Bad.  Only Pittsburgh and Cincinnati were worse.  The average defensive efficiency in the NL was 68.7%.  Colorado only turned 67.6% of the balls in play into outs – basically adding 9 points to every hitter’s batting average.

Iannetta and Torrealba were tolerable behind the plate, scoring as average in things like errors  and mistakes, mobility, and stopping the running game.

Todd Helton remains a fantastic fielder, but Garrett Atkins was atrocious as his backup and is below average at the position he normally plays – third base.  Tulowitzki is a remarkable fielder, his range is exceptional and he’s good at avoiding errors and turning double plays.  Unfortunately, Omar Quintanilla wasn’t very good backing him up – and he was even worse at second base.  In fact, nobody plays second well – whether Barmes (-8.5 range), Jeff Baker (-12.1), or Quintanilla (-22.1).

Matt Holliday is an average fielder in left, Taveras still shows good range in center.  And then there is the worst right fielder in the NL – Brad Hawpe.  Hawepe’s range was graded at – 16.2, adding an unnecessary 47.6 runs to the other team’s scoreboard.  Hawpe made just 1.57 plays per nine innings – the average right fielder is going to be around 2.  So, basically he was allowing a hit every other game that someone else would have gotten.  Based on 2008, he’s a DH waiting to happen.  Podsednik and Spilborghs were decent backups.

Pitching:

When you think that the defense is horrible and the park is killing them, you have to give Colorado pitchers the benefit of the doubt.

Jeff Francis, injured and making just 24 starts, finishing with a 4 – 10 record and a 5.01 ERA, was actually slightly better than league average as a pitcher.  Aaron Cook, who doesn’t strikeout too many guys was solid – 22 runs better than average.  Ubaldo Jimenez, one out shy of 200 innings, was nearly 20 runs better than the average pitcher.  Jorge De La Rosa was league average.  The fifth slot was troublesome – Greg Reynolds, Livan Hernandez, and Mark Redman were a combined 38 runs worse than average.  Most teams would be happy to have four decent slots in the rotation, and Colorado had them.

It’s hard to get a read on the relievers because they pitch in so few innings and half of them are in dire straits.  But, Ryan Speier was actually pretty good (7 runs better than average), Glendon Rusch was decent, Manny Corpas was above average.  Taylor Buchholz, Jason Grilli and closer Brian Fuentes were all great – 12 to 15 runs better than the average NL pitcher.  You just always can’t tell because of where they pitch.

What is Different for 2009?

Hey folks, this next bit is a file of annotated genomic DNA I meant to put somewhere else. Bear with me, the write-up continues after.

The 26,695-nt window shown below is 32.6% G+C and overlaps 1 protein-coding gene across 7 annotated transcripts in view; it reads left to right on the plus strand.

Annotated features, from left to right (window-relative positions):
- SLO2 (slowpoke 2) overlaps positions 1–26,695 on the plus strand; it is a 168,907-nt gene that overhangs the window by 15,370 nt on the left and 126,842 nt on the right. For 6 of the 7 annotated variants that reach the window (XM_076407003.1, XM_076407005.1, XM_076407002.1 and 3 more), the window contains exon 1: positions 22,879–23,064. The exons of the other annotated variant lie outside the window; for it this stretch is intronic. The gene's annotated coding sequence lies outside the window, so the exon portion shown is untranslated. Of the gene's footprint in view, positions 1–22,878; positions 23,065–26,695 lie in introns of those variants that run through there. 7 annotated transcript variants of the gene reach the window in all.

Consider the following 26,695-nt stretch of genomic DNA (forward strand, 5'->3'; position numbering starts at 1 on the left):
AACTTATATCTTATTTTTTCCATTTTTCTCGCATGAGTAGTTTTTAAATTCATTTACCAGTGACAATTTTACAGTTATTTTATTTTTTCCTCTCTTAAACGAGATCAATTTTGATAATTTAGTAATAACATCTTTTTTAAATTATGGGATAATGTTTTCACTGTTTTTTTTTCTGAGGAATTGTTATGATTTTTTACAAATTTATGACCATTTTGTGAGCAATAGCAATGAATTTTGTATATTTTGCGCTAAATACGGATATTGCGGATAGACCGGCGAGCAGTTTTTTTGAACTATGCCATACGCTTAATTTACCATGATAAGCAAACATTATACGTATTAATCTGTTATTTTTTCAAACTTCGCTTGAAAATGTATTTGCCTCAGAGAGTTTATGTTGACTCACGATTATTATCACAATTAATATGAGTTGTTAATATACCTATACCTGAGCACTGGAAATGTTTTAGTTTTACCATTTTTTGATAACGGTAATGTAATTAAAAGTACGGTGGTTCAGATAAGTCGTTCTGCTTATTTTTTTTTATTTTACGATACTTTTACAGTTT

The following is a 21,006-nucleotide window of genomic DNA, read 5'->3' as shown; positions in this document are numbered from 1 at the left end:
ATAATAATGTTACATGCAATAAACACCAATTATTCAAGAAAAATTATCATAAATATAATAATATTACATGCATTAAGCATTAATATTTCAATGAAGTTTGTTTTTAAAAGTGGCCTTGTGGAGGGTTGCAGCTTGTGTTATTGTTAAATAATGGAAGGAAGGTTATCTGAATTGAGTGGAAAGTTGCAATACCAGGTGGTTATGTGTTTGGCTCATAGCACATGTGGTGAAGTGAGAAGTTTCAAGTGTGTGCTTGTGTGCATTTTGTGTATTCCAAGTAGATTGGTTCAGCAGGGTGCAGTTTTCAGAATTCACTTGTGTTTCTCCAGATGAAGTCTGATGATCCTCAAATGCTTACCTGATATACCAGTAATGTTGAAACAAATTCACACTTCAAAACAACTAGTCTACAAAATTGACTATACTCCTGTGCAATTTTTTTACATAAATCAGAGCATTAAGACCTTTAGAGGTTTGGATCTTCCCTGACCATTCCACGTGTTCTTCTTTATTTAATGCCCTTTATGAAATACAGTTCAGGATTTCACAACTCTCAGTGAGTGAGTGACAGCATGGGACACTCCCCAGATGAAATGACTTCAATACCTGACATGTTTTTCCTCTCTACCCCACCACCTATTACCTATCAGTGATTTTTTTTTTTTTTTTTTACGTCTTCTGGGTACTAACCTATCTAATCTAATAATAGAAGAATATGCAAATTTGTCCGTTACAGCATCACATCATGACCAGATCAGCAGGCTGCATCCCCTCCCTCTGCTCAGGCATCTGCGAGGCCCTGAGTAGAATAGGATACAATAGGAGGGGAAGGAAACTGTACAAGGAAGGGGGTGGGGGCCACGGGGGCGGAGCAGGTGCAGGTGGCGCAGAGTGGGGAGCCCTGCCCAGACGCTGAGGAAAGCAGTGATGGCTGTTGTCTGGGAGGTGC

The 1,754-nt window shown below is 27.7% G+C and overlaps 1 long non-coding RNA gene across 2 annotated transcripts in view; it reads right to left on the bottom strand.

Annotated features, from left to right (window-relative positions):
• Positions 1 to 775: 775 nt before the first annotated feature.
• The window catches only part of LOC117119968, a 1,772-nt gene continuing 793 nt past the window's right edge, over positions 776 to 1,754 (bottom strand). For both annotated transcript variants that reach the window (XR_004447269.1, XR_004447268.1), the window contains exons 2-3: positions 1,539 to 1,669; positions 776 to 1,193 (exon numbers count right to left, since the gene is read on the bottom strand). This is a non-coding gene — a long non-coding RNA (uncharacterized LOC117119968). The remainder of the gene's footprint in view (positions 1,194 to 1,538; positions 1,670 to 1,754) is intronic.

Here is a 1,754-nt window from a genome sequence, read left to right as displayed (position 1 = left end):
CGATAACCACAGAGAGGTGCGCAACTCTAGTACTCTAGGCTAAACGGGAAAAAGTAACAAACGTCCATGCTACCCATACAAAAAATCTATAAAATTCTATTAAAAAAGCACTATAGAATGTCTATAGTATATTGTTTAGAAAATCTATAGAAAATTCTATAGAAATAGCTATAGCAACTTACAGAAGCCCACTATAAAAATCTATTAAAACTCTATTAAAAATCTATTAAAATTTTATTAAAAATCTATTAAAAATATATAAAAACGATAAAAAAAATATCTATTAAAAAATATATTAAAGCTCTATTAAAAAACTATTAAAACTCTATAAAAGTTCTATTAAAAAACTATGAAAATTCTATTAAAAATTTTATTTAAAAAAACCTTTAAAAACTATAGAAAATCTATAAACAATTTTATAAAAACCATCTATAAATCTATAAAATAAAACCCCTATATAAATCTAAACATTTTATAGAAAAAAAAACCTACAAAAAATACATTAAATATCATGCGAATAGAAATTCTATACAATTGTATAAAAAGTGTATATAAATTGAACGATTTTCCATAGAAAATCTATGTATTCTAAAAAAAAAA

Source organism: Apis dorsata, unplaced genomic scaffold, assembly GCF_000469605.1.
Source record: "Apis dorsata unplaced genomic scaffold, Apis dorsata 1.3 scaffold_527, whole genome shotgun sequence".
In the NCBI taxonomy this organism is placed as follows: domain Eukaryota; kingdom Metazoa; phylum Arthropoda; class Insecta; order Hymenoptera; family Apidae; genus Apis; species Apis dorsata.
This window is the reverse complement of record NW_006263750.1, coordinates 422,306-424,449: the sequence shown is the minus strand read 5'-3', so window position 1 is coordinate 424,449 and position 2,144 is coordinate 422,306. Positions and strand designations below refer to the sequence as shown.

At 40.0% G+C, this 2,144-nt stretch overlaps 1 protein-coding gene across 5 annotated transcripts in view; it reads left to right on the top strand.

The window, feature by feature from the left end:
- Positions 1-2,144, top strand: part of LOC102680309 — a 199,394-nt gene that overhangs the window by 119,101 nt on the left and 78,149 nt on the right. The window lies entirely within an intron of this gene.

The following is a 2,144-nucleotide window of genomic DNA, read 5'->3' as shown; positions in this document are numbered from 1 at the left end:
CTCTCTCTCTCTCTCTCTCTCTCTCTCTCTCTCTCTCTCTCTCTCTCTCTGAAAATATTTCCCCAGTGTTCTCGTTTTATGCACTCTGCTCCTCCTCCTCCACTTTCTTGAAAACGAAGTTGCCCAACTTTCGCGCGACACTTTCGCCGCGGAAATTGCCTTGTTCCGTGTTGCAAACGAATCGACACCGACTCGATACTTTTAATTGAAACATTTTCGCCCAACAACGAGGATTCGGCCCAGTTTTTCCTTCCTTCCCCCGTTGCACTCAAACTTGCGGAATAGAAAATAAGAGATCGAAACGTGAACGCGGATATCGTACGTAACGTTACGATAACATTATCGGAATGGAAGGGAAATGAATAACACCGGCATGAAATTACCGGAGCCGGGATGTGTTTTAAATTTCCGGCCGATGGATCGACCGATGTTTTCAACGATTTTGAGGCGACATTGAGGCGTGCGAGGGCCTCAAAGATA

Injuries stole Jeff Francis and Taylor Buchholz.  Jason Marquis comes from Chicago where he’ll give them three good months and then management will wonder what happened after July 1.  Matt Holliday was traded to Oakland for Greg Smith and Huston Street.  Brian Fuentes was signed away by the Angels – he’ll be missed.  Manny Corpas or Huston Street will get first dibs on saves.  Dexter Fowler or Seth Smith will play center with Willy Taveras having gone to Cincinnati.  Good for Colorado.

Marquis wasn’t that bad; he and Greg Smith will be league average – if you can tell with that defense.  More innings with Barmes and Tulo would help – especially if Barmes can step up some at second base.  A full season of Helton defensively would be great, too.

Actually, having gone through this, I’d be optimistic for improvement.  A healthy Helton would provide 10 runs of offense, which will help with the change from Holliday to Spilborghs in LF.  Fowler may actually hit better than Taveras – so right now – that’s a net.  If Tulo returns to form and Barmes plays up to speed, that could be 20 extra runs even with Holliday leaving.

And, defensively, we’re talking 20 extra runs removed with Tulo, Helton, and Dexter Fowler in center.  Spilborghs could be better than Holliday – maybe it’s 30 runs better.  And, if Smith or Jason Hammel are close to league average, that could be another 30 runs by not having to put last year’s fifth starters out there.

So, that puts the Runs Scored/Runs Allowed ratio at 767/772 – pretty much a .500 season.

Down On the Farm…

Everybody hits well in AAA Colorado Springs.  The two that stood out were 25 year old Jayson Nix, a second baseman with a broad spectrum of offensive skills, and Seth Smith – both of whom will be on the Rockies.  All of the pitchers there have scary ERAs – only Greg Reynolds was young (22) and he wasn’t ready for the big show.

AA Tulsa is also tough on pitchers, but Brandon Hynick has some skills and great command.  Chaz Roe is only 21 and showed control, a few Ks, but serves up a few homers.  I like Casey Weathers, who has a great strikeout pitch, but a little less control.  Dexter Fowler hit .335 here, with walks and a few stolen bases.  Matt Miller hit .344 with a little power and some plate discipline.  He might make it, but is running out of years – he’s 25.

The best player in A+ Modesto was likely Michael Paulk – who has Mark Grace numbers, if not his glove at first base.  He’s 24 and could replace Helton in two or three years.  I like Aneury Rodriguez, a 20-year-old with a good ERA and better K/W numbers.  Another 20-year-old, Jhoulys Chacin made 12 starts, walked only 12, and fanned 62 in 66.1 innings after smoking hitters at Ashville (10 – 1, 1.86, 98/30 K/W in 111.1 innings).  He’ll be on the Rockies as soon as it makes sense to use him – perhaps 2011.  Perhaps sooner.